Want to become someone of note? Be born in Boston and move to New York City.
Granted, it might help to have some sort of talent, too. But Boston is the birthplace of brilliant people, while New York attracts them later in life, according to a new study of how people migrate.
Using a database of more than 2,000 years of notable names, stretching back to King David of Israel and Judah in 1069 B.C., researchers tracked the rise and fall of cultural centers in Europe and North America over hundreds of years. They found that Paris was a magnet for talent, drawing 70 percent of France's notables over the centuries, and that Germany has long consisted of multiple, smaller, cultural centers competing for brains and creativity.
The mapping method even allows researchers to link locations with particular professions by studying who dies where. [Video: See 2,000 Years of European and American Hotspots]
"This paper is the first step," study researcher Maximilian Schich, an art historian at the University of Texas at Dallas, told Live Science. "In follow-up papers, we can actually show even more that actors die in Hollywood and sports people die in Cleveland and sailors die at sea."
Tracking notable names
Schich and his colleagues are interested in bringing science to the humanities as a way to understand how complex works arise. In previous research, scientists have looked at the evolution of cities over time, but usually by aggregating large geographical regions together, Schich said.
"In this study, for the first time, we actually look at the fluctuations at the level of individual cities," he said.
Using a database of 150,000 notable names from the site Freebase.com, Schich and his colleagues recorded the birth and death locations of each person. "Notables" ranged from famous monarchs such as King David to short-term celebrities. The most recent notable name on the list, dating to 2012, was Poppy Barlow, the stillborn daughter of singer Gary Barlow and dancer Dawn Barlow. [10 Celebrities With Chronic Illnesses]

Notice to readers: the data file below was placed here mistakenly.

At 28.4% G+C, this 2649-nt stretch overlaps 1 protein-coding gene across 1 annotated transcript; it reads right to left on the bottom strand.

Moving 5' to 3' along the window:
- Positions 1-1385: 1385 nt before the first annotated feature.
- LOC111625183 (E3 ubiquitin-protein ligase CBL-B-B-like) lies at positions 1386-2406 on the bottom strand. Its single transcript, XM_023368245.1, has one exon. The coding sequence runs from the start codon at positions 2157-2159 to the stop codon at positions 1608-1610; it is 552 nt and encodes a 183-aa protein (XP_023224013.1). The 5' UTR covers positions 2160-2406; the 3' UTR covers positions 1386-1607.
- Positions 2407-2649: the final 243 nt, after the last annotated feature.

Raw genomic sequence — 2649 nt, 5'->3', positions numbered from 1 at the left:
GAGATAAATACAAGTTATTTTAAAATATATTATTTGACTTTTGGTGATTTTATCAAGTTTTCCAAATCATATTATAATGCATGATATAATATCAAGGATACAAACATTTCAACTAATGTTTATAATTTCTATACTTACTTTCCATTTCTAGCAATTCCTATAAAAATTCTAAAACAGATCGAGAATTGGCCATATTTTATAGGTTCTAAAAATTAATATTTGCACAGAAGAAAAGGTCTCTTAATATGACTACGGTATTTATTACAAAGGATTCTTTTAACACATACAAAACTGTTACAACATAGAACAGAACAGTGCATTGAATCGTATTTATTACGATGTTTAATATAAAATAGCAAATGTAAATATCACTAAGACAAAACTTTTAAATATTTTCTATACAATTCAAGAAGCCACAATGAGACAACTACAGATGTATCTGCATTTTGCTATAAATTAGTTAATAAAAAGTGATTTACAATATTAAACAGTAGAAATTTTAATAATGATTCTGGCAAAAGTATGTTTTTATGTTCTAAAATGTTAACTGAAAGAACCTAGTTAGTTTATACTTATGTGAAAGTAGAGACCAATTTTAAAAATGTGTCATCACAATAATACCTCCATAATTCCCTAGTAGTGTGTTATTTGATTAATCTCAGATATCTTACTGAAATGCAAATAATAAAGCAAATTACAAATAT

Using the birth and death locations, the researchers created maps of where famous people are born and where they die — usually indicating the location they'd chosen to live, though not always: Concentration camps, battlefields and the sites of major plane crashes show up on the maps as temporary blips in the death data.
Rise and fall
Between A.D. 1 and 2012, the maps reveal the changing character of Europe. At first, Rome was a hub. Gradually, cities began to connect to one another, as well, with flows of people moving from point to point. Around the 1500s, regional clusters began to emerge, in two different patterns. Some areas were dominated by a single central city, such as Paris. Others had scattered, smaller cultural centers, none reigning supreme. Germany was an example of the latter, Schich said. No city in Germany ever took in more than 20 percent of notable movers and shakers from the country.
"The places which are attractors are very good predictors of where it is awesome to hang out," Schich said. "You find beautiful coastlines. You find beautiful places at the mountainside."
London, the Alps and the French Riviera were among the European places that notables migrate, the researchers found. Birthplaces of notables were rural areas and cities such as Edinburgh and Dublin, which exported more great minds than they imported.
In the United States, New York City now dominates as a magnet for famous names. Boston, Philadelphia, Chicago, New Orleans and the rural Midwest act as incubators where notables are born and then move elsewhere. Other attractive cities that famous people flock to beyond New York include Los Angeles and Washington, D.C., while Dallas, Nashville and Atlanta also attract more notables than they export.
"There are a lot of notable individuals being born all over the western half of the U.S., but most of them actually move to cultural centers of various sizes," Schich said. Boston likely produces more notables than it attracts, because the city's educational institutions attract young people who start families there. Those families — including to-be-famous children — later move, Schich said.
The patterns change with time. New York wasn't always an attractor of great names, for example. In the 1920s, Schich said, the city birthed more notable people who later moved than it attracted.
"The invention of the affordable car led to a mass exodus to L.A.," Schich said.
The researchers reported their findings today (July 31) in the journal Science.